Although we’ve mentioned that writers often work recursively—that is, frequently switching between drafting, editing, proofreading, and so on—it is useful to break the writing process into different functions or activities. To that end, we have divided it into eight smaller processes: Planning and Prewriting, Collaborating, Researching, Drafting, Editing, Reviewing, Revising, and Publishing.
Prewriting and Organizing
Writers generally plan their documents in advance. This stage, often called “prewriting,” includes everything from making a tentative outline, brainstorming, or chatting with friends or peers about the topic. For some writers, the prewriting stage is mostly mental—they think about their projects, but do not write until they are ready to start the actual document. Others plan extensively and map out exactly how they want their document to look when it's finished.
This chapter describes common planning and prewriting strategies and should help you “hit the ground running” when starting out your writing projects.
Writers frequently require reliable information to support their documents. A writer’s personal opinions and experience are sufficient evidence for many types of documents, but audiences will often demand more. Seeking out the information required to support your writing is called “research,” and it comes in many forms.
One form of research is the interview, in which you call up or meet with someone who has information on the topic you are pursuing. Another type, “field research,” involves travel to places where the topic can be studied first-hand. You might also circulate a survey. These three examples are all part of what is called “primary research”—research you conduct yourself.
While many writing teachers assign primary research to their students in the process of writing a “research paper,” much of the research that writing at the college level asks you to do is “secondary research”—exploring other people's writing in the form of books, scholarly journals, newspapers, magazines, websites, and government documents.
This chapter describes different research strategies and provides you with the tools you’ll need to properly back up the claims you make in your writing.
Drafting means writing or adding to a piece of writing—composing it. It may seem like a straightforward process but can often be made difficult by writer’s block or other anxieties.
Revising and Editing
Revising is making the changes you or your reviewers determine are necessary during the writing process. Revising is hard work, but it’s probably some of the most valuable work you can do to become a better writer. Dive into the task with the willingness to wrestle with your writing and bring out the best in it, and you will learn why revising is often considered the “meat” of the writing process.
You can’t edit what hasn’t been written. That’s why editing comes after drafting. For our purposes, it’s important to distinguish between deciding what needs to be improved and actually making the changes. We’ll call the decision-making process “editing” and making the changes the “revising” process. Unlike publishers, who hire professional editors to work with their writers, student writers do most of their own editing, with occasional help from peer reviewers.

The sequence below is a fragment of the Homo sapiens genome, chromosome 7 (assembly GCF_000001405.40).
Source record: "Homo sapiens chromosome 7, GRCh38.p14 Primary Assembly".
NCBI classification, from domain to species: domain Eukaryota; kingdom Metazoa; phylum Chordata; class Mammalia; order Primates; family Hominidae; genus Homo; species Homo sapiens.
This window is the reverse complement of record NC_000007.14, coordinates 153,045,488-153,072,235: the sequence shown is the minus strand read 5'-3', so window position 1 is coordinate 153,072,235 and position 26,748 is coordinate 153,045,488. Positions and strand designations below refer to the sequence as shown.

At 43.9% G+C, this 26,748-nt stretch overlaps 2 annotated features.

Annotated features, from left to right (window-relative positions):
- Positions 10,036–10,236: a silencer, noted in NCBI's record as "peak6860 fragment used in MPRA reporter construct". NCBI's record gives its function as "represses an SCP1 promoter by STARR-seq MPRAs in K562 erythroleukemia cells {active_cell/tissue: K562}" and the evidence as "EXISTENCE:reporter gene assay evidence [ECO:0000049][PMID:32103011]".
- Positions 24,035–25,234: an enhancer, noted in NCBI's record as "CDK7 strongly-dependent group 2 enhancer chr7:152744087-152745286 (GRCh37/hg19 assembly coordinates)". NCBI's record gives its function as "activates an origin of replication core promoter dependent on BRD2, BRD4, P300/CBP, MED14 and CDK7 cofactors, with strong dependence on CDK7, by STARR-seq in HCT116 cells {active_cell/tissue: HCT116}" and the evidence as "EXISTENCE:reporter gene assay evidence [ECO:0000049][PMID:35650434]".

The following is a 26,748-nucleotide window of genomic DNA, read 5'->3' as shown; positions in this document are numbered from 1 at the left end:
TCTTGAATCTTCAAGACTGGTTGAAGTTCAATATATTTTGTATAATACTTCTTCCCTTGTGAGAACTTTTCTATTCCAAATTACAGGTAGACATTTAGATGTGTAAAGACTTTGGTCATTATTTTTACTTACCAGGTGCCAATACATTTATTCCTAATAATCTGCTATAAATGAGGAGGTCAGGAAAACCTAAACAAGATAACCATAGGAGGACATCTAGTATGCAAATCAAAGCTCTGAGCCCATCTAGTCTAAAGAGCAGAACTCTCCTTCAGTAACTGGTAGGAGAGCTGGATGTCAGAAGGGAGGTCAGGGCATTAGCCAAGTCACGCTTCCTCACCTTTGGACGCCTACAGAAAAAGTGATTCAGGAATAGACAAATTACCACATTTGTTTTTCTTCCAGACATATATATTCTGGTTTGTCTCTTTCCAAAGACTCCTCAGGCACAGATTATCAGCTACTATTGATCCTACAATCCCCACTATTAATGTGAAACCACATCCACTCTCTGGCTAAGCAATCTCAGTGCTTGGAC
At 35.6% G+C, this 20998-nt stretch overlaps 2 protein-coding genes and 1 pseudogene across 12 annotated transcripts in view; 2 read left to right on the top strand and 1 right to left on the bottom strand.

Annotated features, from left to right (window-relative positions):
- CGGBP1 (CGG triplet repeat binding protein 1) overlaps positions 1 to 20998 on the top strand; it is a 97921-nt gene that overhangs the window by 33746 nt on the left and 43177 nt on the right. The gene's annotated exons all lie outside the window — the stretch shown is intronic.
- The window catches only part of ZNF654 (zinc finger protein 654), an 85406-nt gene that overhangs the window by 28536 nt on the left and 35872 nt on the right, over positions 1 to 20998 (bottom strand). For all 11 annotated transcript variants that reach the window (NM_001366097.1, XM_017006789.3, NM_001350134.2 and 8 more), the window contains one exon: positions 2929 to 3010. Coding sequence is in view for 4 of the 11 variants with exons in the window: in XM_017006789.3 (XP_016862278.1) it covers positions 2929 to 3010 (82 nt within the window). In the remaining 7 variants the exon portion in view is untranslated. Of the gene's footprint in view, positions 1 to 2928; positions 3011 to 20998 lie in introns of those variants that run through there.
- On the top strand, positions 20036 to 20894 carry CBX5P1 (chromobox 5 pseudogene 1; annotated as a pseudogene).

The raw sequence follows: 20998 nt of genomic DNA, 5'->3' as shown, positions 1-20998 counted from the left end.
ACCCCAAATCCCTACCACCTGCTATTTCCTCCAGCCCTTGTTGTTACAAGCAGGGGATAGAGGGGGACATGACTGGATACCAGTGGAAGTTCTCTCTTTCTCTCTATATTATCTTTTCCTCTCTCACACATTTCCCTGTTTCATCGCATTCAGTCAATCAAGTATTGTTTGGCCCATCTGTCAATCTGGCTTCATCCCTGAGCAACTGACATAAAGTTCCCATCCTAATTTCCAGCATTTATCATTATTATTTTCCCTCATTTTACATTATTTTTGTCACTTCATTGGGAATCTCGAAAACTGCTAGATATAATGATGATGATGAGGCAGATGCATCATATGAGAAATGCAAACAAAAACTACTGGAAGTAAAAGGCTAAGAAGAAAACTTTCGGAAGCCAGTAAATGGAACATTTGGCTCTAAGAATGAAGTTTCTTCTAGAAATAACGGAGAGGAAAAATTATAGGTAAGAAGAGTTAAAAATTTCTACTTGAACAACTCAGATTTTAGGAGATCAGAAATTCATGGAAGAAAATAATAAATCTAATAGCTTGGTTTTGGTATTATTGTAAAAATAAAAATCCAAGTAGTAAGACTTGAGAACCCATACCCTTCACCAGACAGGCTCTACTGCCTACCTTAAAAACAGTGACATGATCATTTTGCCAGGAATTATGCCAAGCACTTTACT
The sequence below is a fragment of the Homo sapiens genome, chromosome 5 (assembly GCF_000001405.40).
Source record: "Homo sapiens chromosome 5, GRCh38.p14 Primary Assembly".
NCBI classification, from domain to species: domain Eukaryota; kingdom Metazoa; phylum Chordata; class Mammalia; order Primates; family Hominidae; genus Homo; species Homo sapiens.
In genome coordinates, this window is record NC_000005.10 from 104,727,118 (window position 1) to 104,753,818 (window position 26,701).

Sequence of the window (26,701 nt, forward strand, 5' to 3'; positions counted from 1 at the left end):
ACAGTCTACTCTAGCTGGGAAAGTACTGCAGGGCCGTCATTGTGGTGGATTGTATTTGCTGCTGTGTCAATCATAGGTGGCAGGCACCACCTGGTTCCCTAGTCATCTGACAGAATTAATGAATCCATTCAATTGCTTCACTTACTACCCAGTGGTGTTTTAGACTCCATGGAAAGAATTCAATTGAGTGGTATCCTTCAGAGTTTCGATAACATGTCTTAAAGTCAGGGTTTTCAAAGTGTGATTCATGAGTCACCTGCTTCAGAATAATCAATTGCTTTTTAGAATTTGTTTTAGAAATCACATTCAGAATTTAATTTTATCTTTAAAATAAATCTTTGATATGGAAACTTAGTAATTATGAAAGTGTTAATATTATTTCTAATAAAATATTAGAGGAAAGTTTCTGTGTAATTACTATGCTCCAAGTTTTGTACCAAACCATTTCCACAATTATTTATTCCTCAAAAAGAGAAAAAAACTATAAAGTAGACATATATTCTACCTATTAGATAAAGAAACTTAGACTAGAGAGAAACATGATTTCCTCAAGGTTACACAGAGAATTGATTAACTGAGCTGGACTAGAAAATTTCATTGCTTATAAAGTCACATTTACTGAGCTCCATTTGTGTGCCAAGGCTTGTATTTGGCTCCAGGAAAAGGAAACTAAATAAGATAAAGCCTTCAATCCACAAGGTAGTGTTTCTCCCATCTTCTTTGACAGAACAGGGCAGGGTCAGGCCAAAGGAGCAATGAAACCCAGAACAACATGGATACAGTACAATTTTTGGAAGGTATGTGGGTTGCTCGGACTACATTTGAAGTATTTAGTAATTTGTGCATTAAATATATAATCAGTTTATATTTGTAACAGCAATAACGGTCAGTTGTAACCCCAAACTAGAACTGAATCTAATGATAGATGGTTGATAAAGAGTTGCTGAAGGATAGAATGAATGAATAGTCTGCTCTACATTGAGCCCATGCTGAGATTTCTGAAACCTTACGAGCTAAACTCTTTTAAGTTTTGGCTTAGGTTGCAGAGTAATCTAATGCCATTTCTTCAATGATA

This chapter examines the revision and editing process and identifies some strategies that will help you improve your documents and reduce the likelihood of creating even bigger problems. This chapter will also cover proofreading, or carefully scanning a document for typos and other simple errors and provides strategies for improving your text.
Having other people review your writing is essential to producing the best piece you possibly can. We often don’t make the best readers of our own work because we are so close to it. Reviewers, on the other hand, bring valuable perspective we can’t get any other way. A reviewer is anyone who is willing to look at your work and provide feedback. You’re a reviewer, too—of others’ texts.
This chapter explains how to successfully review a document as well as how to make the most of the feedback you receive from other reviewers.
What’s the point of writing if no one will ever read it? Though some of us are content to write diaries or notes to ourselves, most writers desire for others to read and hopefully enjoy or benefit from their documents. This is where publishers come in: They help connect writers to readers. The Internet has introduced countless new ways for writers to publish their own documents electronically, but print publishing is still the preferred avenue for most professional writers. Of course, getting your documents accepted for publication can be a long and frustrating ordeal. We've all heard the stories of now-famous novelists who were rejected time and time again by unimaginative or overly-cautious publishers. In lower-level college classes, “publishing” is most likely to be in the form of submission to instructors. At the graduate level, however, many students do seek to publish their theses and dissertations.